Old-school ad­ven­ture on high seas

The Irish Times - Friday - The Ticket - - FIL REVIEWS - TARA BRADY

KON-TIKI Di­rected by Joachim Røn­ning and Espen Sand­berg. Star­ring Pål Sverre Val­heim Ha­gen, An­ders Baasmo Chris­tiansen, Odd-Mag­nus Wil­liamson, Agnes Kit­telsen, Gustaf Skars­gård, Jakob Ofte­bro, To­bias San­tel­mann. Club, limited re­lease, 114 min In 1947, the Nor­we­gian ex­plorer Thor Hey­er­dahl led a 6,900km ex­pe­di­tion across the Pa­cific Ocean from South Amer­ica to the Poly­ne­sian is­lands. In con­trast to pre­vail­ing ethno­graphic the­o­ries of the time, the ad­ven­turer be­lieved that peo­ple from South Amer­ica could have set­tled Poly­ne­sia in the pre-Columbian era. In or­der to prove this the­ory, his ves­sel, the Kon-Tiki, was con­structed from in­dige­nous Peru­vian balsa wood in a style recorded by il­lus­tra­tions by Span­ish con­quis­ta­dores.

This post-war ex­pe­di­tion would cap­ture the pub­lic imag­i­na­tion and would spawn sev­eral best­selling books and an Academy Award-win­ning doc­u­men­tary. And now it’s a lovely, rugged, yet pol­ished, drama.

The cast and crew be­hind Kon-Tiki took the trou­ble to simultaneously shoot two al­ter­na­tive ver­sions of the film: one in Nor­we­gian, one in English. The ef­fect is odd.

There is oc­ca­sion­ally some­thing equiv­o­cal and halt­ing about this new(ish) drama­ti­sa­tion of Thor Hey­er­dahl’s fa­mous ex­pe­di­tion. But it’s far more baf­fling to con­sider that, de­spite the English lan­guage cut, it has taken more than two years for Kon-Tiki to se­cure a re­lease in the UK and Ire­land.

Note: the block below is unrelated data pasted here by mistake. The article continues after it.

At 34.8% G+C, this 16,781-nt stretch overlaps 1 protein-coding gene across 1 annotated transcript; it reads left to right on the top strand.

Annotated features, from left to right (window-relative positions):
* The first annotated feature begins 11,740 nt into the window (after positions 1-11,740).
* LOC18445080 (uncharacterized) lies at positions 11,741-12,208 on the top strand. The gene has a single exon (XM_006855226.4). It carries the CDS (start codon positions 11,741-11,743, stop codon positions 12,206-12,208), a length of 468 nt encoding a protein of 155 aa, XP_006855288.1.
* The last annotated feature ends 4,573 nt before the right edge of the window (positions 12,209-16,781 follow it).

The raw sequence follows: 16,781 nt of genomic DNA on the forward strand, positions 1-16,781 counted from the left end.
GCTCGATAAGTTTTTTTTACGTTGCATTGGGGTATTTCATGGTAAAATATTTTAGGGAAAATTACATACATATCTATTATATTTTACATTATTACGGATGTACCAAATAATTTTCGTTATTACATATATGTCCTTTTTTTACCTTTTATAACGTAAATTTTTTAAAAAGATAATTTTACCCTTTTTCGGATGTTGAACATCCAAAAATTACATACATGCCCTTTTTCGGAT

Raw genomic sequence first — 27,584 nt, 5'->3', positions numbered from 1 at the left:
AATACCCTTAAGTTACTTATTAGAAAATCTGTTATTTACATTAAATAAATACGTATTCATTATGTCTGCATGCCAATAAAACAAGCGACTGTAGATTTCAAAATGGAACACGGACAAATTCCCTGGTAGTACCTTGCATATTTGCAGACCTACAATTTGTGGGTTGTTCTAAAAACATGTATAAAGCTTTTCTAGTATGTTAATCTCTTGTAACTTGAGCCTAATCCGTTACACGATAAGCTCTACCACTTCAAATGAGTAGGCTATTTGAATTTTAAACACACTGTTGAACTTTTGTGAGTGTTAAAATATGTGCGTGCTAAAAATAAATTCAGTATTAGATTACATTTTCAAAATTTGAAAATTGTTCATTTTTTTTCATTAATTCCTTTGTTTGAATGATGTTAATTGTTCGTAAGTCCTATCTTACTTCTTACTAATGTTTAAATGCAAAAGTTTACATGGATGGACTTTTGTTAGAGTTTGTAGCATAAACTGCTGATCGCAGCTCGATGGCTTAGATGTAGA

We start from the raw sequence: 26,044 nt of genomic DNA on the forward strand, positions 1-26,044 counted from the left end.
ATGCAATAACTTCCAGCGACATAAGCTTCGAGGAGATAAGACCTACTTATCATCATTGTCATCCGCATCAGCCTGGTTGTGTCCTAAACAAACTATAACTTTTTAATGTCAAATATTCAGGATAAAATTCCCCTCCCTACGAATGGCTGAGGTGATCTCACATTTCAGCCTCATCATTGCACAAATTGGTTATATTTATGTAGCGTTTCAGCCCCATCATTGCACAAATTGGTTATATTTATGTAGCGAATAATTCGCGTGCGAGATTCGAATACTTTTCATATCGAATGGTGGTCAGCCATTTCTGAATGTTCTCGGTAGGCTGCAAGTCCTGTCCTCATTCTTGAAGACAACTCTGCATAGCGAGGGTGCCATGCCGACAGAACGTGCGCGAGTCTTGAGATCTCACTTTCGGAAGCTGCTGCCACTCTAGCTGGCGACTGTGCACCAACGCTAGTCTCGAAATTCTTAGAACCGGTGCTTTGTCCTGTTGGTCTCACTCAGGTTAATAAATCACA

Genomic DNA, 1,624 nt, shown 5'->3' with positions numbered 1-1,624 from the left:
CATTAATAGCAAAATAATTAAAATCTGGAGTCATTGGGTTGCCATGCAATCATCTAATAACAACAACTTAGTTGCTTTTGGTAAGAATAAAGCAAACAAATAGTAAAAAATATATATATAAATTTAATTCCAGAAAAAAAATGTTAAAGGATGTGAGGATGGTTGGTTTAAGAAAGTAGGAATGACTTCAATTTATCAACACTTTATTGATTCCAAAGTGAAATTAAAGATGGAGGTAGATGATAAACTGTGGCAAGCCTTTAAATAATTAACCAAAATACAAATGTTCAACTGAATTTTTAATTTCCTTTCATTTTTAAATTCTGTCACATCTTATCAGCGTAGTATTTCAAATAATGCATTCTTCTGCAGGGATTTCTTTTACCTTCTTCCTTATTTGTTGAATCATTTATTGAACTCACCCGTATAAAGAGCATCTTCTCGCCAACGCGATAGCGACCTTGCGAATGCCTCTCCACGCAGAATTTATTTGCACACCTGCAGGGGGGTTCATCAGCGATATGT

Per­haps the devil is in the some­times-dodgy de­tails. Rather frus­trat­ingly, the film fea­tures cer­tain glar­ing his­tor­i­cal in­ac­cu­ra­cies, most no­tably the un­for­tu­nate

Pål Sverre Val­heim Ha­gen as Thor Hey­er­dahl

cast­ing of Thai ex­tras in place of Poly­ne­sians. But it re­mains an aes­thetic tri­umph: its open sea scenes were gen­uinely shot in the open seas. The mostly Mal­tese skies are exquisitely azure. The pe­riod de­tails – cos­tume, equip­ment, dé­cor – are post­card per­fect, even when rep­re­sen­ta­tions of the six-man crew are tainted by dra­matic li­cense.

It is, more­over, the kind of good-look­ing, classy ad­ven­ture pic­ture that is sel­dom sighted in the cin­ema th­ese days. They’ve even got a par­rot.

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